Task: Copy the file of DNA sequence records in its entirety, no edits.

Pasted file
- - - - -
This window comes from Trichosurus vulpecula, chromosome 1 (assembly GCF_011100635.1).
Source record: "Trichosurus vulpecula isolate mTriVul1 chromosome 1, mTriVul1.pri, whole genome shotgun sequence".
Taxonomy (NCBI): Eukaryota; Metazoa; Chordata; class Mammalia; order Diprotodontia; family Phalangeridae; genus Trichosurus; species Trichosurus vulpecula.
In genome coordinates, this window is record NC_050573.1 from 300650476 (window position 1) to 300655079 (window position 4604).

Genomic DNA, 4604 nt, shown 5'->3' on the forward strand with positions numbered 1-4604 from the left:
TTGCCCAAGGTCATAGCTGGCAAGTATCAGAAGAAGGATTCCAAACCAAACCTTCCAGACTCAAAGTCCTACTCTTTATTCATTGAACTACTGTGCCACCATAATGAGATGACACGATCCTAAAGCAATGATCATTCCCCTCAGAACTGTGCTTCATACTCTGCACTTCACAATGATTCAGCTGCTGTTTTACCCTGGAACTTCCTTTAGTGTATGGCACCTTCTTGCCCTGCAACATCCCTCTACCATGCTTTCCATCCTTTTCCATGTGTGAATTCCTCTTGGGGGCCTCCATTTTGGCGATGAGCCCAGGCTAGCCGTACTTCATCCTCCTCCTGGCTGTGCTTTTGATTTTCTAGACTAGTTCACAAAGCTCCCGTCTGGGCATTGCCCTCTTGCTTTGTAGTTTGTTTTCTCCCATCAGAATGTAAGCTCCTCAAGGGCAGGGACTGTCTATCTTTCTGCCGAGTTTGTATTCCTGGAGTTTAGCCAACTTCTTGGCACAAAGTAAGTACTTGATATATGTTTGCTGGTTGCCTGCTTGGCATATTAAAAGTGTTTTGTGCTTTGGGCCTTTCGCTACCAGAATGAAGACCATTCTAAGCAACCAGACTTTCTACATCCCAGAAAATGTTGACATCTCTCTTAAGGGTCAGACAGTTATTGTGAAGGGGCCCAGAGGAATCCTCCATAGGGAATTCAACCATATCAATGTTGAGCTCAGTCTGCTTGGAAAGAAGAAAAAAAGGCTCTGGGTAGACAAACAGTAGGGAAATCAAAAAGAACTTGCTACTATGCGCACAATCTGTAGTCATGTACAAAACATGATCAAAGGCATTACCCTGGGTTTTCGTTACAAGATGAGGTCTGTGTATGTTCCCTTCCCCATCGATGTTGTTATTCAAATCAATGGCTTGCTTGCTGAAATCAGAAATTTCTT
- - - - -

This window comes from Trichosurus vulpecula, chromosome 1 (assembly GCF_011100635.1).
Source record: "Trichosurus vulpecula isolate mTriVul1 chromosome 1, mTriVul1.pri, whole genome shotgun sequence".
Taxonomy (NCBI): Eukaryota; Metazoa; Chordata; class Mammalia; order Diprotodontia; family Phalangeridae; genus Trichosurus; species Trichosurus vulpecula.
In genome coordinates, this window is record NC_050573.1 from 300650476 (window position 1) to 300655079 (window position 4604).

Genomic DNA, 4604 nt, shown 5'->3' on the forward strand with positions numbered 1-4604 from the left:
TTGCCCAAGGTCATAGCTGGCAAGTATCAGAAGAAGGATTCCAAACCAAACCTTCCAGACTCAAAGTCCTACTCTTTATTCATTGAACTACTGTGCCACCATAATGAGATGACACGATCCTAAAGCAATGATCATTCCCCTCAGAACTGTGCTTCATACTCTGCACTTCACAATGATTCAGCTGCTGTTTTACCCTGGAACTTCCTTTAGTGTATGGCACCTTCTTGCCCTGCAACATCCCTCTACCATGCTTTCCATCCTTTTCCATGTGTGAATTCCTCTTGGGGGCCTCCATTTTGGCGATGAGCCCAGGCTAGCCGTACTTCATCCTCCTCCTGGCTGTGCTTTTGATTTTCTAGACTAGTTCACAAAGCTCCCGTCTGGGCATTGCCCTCTTGCTTTGTAGTTTGTTTTCTCCCATCAGAATGTAAGCTCCTCAAGGGCAGGGACTGTCTATCTTTCTGCCGAGTTTGTATTCCTGGAGTTTAGCCAACTTCTTGGCACAAAGTAAGTACTTGATATATGTTTGCTGGTTGCCTGCTTGGCATATTAAAAGTGTTTTGTGCTTTGGGCCTTTCGCTACCAGAATGAAGACCATTCTAAGCAACCAGACTTTCTACATCCCAGAAAATGTTGACATCTCTCTTAAGGGTCAGACAGTTATTGTGAAGGGGCCCAGAGGAATCCTCCATAGGGAATTCAACCATATCAATGTTGAGCTCAGTCTGCTTGGAAAGAAGAAAAAAAGGCTCTGGGTAGACAAACAGTAGGGAAATCAAAAAGAACTTGCTACTATGCGCACAATCTGTAGTCATGTACAAAACATGATCAAAGGCATTACCCTGGGTTTTCGTTACAAGATGAGGTCTGTGTATGTTCCCTTCCCCATCGATGTTGTTATTCAAATCAATGGCTTGCTTGCTGAAATCAGAAATTTCTT